The Golden Age of B.S.

This is the third of Havas PR’s “11 Trends for 2016.”

The Internet and its offspring social media are democratizing free speech. Anyone with a connection can share his or her opinion on anything, which in theory is a great development—the First Amendment writ large, bypassing the traditional gatekeepers of mainstream media. In theory, people can now put their ideas out there, debate them with others, examine the evidence readily available online and come to well-informed conclusions. In theory, it’s quick and easy to research claims flying around the Internet by consulting websites such as Snopes, Hoaxbusters, Hoax Slayers and Politifact.

In practice, we’re finding that things don’t work that way. In practice, people hang out and interact online with others who think like they do, creating echo chambers of similar opinions. In practice, when people with different opinions meet and argue, they shout rather than listen and become more entrenched rather than considering and weighing different points of view. In practice, people don’t skeptically check up on claims, provided the claims confirm their own opinions. And when they do check up, it’s easy enough to find evidence online to support pretty much any opinion. In fact, rather than trying to track down the truth, it turns out that most people are satisfied with some form of truthiness, defined by Stephen Colbert as “what you want the facts to be, as opposed to what the facts are. What feels like the right answer, as opposed to what reality will support.”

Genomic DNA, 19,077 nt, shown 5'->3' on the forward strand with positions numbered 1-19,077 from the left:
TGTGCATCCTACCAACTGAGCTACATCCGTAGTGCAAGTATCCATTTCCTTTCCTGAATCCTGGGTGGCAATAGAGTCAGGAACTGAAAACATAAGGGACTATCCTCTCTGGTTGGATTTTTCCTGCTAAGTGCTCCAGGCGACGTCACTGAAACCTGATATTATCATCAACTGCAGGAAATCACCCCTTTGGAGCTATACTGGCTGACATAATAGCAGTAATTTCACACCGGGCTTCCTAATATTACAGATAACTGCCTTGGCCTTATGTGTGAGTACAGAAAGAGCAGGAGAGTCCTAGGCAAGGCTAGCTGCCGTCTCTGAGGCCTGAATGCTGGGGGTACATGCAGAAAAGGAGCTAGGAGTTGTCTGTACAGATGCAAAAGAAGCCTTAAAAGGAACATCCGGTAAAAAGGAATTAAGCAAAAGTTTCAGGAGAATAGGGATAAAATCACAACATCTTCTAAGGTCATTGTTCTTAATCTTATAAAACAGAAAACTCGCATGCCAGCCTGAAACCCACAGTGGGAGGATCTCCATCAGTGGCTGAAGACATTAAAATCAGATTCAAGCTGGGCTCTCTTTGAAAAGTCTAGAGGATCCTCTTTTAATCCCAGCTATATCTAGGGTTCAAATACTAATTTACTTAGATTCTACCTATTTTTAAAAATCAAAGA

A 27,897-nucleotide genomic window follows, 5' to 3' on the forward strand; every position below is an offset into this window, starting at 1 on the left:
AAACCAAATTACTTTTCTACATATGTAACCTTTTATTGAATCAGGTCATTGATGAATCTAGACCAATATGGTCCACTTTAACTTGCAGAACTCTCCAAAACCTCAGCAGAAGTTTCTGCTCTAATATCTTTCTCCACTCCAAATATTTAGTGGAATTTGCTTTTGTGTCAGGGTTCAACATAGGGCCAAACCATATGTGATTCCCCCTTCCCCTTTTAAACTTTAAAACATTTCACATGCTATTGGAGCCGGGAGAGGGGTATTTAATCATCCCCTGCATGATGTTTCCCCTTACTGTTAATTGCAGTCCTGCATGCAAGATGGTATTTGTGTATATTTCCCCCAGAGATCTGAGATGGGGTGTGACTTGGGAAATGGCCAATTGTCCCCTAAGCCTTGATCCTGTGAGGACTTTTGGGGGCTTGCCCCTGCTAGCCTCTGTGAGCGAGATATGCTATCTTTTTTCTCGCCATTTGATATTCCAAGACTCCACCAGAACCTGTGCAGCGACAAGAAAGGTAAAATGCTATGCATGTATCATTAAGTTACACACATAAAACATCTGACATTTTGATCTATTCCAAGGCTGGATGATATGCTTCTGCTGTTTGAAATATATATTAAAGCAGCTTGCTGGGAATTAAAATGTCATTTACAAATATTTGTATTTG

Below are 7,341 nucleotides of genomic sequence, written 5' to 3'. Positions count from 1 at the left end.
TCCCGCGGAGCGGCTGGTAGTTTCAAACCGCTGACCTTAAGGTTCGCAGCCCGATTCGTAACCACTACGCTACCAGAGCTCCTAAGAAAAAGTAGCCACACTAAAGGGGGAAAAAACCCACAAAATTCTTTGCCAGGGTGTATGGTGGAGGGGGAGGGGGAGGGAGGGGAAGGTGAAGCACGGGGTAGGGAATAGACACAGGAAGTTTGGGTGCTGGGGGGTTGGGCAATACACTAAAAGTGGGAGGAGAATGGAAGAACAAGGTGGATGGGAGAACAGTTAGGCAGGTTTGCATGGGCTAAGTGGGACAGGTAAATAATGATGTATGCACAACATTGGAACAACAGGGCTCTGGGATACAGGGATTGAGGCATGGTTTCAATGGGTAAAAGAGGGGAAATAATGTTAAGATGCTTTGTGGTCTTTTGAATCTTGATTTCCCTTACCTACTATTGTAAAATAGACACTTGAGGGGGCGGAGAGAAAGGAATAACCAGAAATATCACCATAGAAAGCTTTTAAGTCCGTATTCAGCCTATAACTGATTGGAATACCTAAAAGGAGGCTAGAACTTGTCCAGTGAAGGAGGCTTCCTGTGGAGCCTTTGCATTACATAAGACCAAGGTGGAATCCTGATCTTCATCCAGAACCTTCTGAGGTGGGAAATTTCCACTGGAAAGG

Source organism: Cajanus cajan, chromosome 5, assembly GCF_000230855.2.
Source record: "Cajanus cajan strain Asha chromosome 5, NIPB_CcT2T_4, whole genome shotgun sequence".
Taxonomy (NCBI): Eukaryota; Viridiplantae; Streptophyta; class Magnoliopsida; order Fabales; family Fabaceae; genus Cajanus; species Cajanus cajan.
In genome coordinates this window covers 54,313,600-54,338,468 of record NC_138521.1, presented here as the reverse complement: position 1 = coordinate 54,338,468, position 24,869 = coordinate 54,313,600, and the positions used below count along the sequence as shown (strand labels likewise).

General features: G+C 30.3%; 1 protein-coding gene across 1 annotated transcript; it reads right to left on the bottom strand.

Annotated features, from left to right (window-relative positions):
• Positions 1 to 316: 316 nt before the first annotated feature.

In the overall media ecosystem of ideas and information, the Internet is driving a trend that strongly favors emotion-stirring, eye-catching claims backed up with a quote or an image. These are proving to be the best adapted to survive and reproduce. It’s a fertile environment for the spread of conspiracy theories and public panics such as fears about the MMR vaccine. The more the Internet serves up unimaginable things—a bird snowboarding on a roof, a man flying at high speed in a wingsuit, acrobatic stunts atop skyscrapers—the more anything seems possible and the harder it becomes to judge what’s true and what’s faked. As we said back in 2006: “Lying in all its forms—from little white ones to grand-scale deception—has become part of our cultural mainstream. It’s a time of quasi-truth that makes discerning real from fake or true from false an almost impossible task.

Updating this to the sort of terms being used in the presidential primaries now, B.S. is looming even larger in our cultural mainstream, as evidenced by a recent academic paper titled “On the Reception and Detection of Pseudo-Profound Bullshit.” Its conclusion: “Bullshit is a consequential aspect of the human condition. Indeed, with the rise of communication technology, people are likely encountering more bullshit in their everyday lives than ever before.”

Facts and truth will matter increasingly less in the constant struggle for media attention. Provided they don’t break the law, brands and especially individuals in the public eye will find more mileage in making big, bold claims than in sticking scrupulously to the facts and hedging everything in careful language.

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